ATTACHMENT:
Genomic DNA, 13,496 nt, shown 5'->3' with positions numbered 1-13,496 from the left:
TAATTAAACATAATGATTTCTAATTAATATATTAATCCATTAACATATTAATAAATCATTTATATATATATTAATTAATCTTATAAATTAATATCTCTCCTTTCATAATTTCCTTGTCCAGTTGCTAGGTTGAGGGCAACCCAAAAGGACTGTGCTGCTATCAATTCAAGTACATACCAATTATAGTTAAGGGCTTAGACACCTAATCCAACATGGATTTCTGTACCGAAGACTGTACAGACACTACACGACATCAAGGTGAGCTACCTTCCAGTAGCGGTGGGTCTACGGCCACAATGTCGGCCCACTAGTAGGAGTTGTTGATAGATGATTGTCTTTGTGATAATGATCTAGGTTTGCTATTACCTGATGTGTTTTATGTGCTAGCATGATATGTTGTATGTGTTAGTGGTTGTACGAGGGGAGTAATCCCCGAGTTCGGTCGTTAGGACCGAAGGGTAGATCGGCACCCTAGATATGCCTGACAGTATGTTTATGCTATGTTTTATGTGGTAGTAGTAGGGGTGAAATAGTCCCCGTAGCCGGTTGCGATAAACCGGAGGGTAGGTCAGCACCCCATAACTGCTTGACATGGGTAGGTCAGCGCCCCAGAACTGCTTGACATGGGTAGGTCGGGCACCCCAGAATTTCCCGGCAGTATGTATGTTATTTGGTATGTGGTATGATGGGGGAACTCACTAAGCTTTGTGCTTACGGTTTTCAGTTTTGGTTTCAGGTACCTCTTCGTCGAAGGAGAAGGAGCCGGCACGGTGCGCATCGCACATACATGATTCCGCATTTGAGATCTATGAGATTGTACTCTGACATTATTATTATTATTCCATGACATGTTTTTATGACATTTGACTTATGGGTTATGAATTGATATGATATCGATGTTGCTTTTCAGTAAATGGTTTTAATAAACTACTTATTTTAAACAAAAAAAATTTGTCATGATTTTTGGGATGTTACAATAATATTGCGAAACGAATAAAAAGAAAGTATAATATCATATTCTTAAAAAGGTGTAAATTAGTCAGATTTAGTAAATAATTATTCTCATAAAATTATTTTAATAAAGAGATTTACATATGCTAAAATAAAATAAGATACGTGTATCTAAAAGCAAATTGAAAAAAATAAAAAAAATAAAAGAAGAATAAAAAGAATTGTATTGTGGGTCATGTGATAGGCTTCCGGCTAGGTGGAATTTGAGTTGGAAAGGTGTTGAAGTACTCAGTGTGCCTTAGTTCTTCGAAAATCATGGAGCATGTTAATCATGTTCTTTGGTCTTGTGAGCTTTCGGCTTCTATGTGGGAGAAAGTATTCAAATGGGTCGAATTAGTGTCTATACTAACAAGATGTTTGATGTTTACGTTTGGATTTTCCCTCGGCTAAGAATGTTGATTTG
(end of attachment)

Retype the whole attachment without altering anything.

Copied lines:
Genomic DNA, 13,496 nt, shown 5'->3' with positions numbered 1-13,496 from the left:
TAATTAAACATAATGATTTCTAATTAATATATTAATCCATTAACATATTAATAAATCATTTATATATATATTAATTAATCTTATAAATTAATATCTCTCCTTTCATAATTTCCTTGTCCAGTTGCTAGGTTGAGGGCAACCCAAAAGGACTGTGCTGCTATCAATTCAAGTACATACCAATTATAGTTAAGGGCTTAGACACCTAATCCAACATGGATTTCTGTACCGAAGACTGTACAGACACTACACGACATCAAGGTGAGCTACCTTCCAGTAGCGGTGGGTCTACGGCCACAATGTCGGCCCACTAGTAGGAGTTGTTGATAGATGATTGTCTTTGTGATAATGATCTAGGTTTGCTATTACCTGATGTGTTTTATGTGCTAGCATGATATGTTGTATGTGTTAGTGGTTGTACGAGGGGAGTAATCCCCGAGTTCGGTCGTTAGGACCGAAGGGTAGATCGGCACCCTAGATATGCCTGACAGTATGTTTATGCTATGTTTTATGTGGTAGTAGTAGGGGTGAAATAGTCCCCGTAGCCGGTTGCGATAAACCGGAGGGTAGGTCAGCACCCCATAACTGCTTGACATGGGTAGGTCAGCGCCCCAGAACTGCTTGACATGGGTAGGTCGGGCACCCCAGAATTTCCCGGCAGTATGTATGTTATTTGGTATGTGGTATGATGGGGGAACTCACTAAGCTTTGTGCTTACGGTTTTCAGTTTTGGTTTCAGGTACCTCTTCGTCGAAGGAGAAGGAGCCGGCACGGTGCGCATCGCACATACATGATTCCGCATTTGAGATCTATGAGATTGTACTCTGACATTATTATTATTATTCCATGACATGTTTTTATGACATTTGACTTATGGGTTATGAATTGATATGATATCGATGTTGCTTTTCAGTAAATGGTTTTAATAAACTACTTATTTTAAACAAAAAAAATTTGTCATGATTTTTGGGATGTTACAATAATATTGCGAAACGAATAAAAAGAAAGTATAATATCATATTCTTAAAAAGGTGTAAATTAGTCAGATTTAGTAAATAATTATTCTCATAAAATTATTTTAATAAAGAGATTTACATATGCTAAAATAAAATAAGATACGTGTATCTAAAAGCAAATTGAAAAAAATAAAAAAAATAAAAGAAGAATAAAAAGAATTGTATTGTGGGTCATGTGATAGGCTTCCGGCTAGGTGGAATTTGAGTTGGAAAGGTGTTGAAGTACTCAGTGTGCCTTAGTTCTTCGAAAATCATGGAGCATGTTAATCATGTTCTTTGGTCTTGTGAGCTTTCGGCTTCTATGTGGGAGAAAGTATTCAAATGGGTCGAATTAGTGTCTATACTAACAAGATGTTTGATGTTTACGTTTGGATTTTCCCTCGGCTAAGAATGTTGATTTG